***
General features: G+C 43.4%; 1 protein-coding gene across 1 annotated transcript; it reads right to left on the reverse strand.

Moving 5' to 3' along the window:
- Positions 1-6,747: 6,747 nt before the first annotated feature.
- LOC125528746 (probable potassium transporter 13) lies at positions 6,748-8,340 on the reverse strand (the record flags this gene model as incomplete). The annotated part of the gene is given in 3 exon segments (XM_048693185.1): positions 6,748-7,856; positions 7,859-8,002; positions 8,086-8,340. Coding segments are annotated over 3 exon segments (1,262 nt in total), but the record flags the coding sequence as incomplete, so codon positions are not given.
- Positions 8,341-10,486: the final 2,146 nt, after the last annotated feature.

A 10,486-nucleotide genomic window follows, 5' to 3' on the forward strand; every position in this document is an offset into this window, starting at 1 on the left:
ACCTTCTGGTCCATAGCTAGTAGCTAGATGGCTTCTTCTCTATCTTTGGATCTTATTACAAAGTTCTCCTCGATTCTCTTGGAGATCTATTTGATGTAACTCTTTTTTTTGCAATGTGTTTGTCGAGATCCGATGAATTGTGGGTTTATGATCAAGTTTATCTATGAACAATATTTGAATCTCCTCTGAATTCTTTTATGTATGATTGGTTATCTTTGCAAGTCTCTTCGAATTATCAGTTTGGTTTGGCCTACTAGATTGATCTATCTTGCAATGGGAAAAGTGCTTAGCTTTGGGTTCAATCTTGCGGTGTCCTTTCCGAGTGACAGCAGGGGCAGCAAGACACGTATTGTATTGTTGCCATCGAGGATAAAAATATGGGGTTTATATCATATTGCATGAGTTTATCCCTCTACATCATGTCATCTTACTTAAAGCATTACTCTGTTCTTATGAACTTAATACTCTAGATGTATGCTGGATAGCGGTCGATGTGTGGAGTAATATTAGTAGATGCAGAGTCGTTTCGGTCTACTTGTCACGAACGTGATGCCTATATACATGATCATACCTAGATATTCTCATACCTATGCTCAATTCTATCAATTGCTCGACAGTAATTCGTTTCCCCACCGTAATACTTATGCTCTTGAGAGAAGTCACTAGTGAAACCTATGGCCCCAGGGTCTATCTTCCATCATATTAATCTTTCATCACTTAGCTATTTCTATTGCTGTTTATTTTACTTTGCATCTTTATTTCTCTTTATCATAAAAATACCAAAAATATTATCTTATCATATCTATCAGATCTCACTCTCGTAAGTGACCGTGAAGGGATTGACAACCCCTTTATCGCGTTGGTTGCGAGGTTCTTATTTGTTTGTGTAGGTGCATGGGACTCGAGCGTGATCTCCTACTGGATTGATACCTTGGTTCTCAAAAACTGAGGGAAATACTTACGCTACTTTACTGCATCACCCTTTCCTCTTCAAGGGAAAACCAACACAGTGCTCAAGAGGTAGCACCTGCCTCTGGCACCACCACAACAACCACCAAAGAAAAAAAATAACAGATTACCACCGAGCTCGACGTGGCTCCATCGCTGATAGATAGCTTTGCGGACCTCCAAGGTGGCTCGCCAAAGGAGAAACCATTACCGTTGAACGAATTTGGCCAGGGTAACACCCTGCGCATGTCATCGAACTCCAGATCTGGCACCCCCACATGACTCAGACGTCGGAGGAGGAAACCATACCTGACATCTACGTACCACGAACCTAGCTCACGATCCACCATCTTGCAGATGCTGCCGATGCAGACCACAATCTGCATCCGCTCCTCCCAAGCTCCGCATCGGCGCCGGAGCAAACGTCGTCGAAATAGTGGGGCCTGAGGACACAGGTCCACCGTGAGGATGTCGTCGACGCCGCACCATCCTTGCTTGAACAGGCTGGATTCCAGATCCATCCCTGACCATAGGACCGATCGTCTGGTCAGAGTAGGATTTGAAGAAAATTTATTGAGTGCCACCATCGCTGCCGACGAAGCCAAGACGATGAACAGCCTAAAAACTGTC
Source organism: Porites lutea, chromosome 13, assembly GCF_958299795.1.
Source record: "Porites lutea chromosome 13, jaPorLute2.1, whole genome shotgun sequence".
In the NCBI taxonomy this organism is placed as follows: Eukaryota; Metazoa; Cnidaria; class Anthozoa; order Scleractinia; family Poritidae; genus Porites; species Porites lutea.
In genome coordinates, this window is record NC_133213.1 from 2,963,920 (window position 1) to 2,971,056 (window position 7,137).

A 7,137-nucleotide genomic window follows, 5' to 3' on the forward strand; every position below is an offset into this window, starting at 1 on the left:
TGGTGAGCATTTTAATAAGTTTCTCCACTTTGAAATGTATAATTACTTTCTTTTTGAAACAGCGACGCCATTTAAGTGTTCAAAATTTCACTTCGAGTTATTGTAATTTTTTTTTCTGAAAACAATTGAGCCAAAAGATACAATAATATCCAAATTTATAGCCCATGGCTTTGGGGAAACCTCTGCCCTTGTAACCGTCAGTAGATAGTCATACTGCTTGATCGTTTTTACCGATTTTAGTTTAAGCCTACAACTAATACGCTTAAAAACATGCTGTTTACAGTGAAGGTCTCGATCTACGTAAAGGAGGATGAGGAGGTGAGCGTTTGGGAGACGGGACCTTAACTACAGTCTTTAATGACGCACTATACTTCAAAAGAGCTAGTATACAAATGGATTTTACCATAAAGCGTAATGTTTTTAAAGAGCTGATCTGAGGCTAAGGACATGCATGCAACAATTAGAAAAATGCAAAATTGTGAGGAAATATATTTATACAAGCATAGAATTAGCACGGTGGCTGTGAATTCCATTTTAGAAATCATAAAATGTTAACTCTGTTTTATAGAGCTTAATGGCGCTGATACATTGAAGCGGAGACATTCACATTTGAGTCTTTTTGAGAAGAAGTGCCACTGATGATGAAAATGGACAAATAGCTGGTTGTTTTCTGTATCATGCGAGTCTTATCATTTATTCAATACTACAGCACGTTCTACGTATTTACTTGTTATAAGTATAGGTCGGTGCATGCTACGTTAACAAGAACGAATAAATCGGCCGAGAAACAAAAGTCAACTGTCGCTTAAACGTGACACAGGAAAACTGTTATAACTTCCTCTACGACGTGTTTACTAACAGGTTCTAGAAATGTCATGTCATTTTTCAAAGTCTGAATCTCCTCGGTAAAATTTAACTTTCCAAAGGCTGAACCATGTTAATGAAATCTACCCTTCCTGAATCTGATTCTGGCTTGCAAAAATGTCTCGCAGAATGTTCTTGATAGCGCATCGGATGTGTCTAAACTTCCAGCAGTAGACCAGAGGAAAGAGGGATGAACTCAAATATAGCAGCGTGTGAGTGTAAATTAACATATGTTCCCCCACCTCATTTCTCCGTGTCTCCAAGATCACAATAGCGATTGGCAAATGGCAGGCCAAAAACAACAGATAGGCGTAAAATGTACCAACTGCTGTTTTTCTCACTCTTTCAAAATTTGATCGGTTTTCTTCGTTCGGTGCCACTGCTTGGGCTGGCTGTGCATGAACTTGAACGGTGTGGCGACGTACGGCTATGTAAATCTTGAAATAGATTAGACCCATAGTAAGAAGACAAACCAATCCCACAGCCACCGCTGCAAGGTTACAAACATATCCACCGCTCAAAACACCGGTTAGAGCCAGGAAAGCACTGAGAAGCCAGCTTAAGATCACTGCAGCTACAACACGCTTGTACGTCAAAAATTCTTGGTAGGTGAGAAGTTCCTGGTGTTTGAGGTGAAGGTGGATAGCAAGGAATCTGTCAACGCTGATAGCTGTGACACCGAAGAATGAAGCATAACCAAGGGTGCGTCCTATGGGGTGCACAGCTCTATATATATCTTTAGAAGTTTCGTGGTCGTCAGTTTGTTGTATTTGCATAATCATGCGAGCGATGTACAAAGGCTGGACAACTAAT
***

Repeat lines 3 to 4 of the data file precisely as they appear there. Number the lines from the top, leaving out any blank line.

- Positions 1-6,747: 6,747 nt before the first annotated feature.
- LOC125528746 (probable potassium transporter 13) lies at positions 6,748-8,340 on the reverse strand (the record flags this gene model as incomplete). The annotated part of the gene is given in 3 exon segments (XM_048693185.1): positions 6,748-7,856; positions 7,859-8,002; positions 8,086-8,340. Coding segments are annotated over 3 exon segments (1,262 nt in total), but the record flags the coding sequence as incomplete, so codon positions are not given.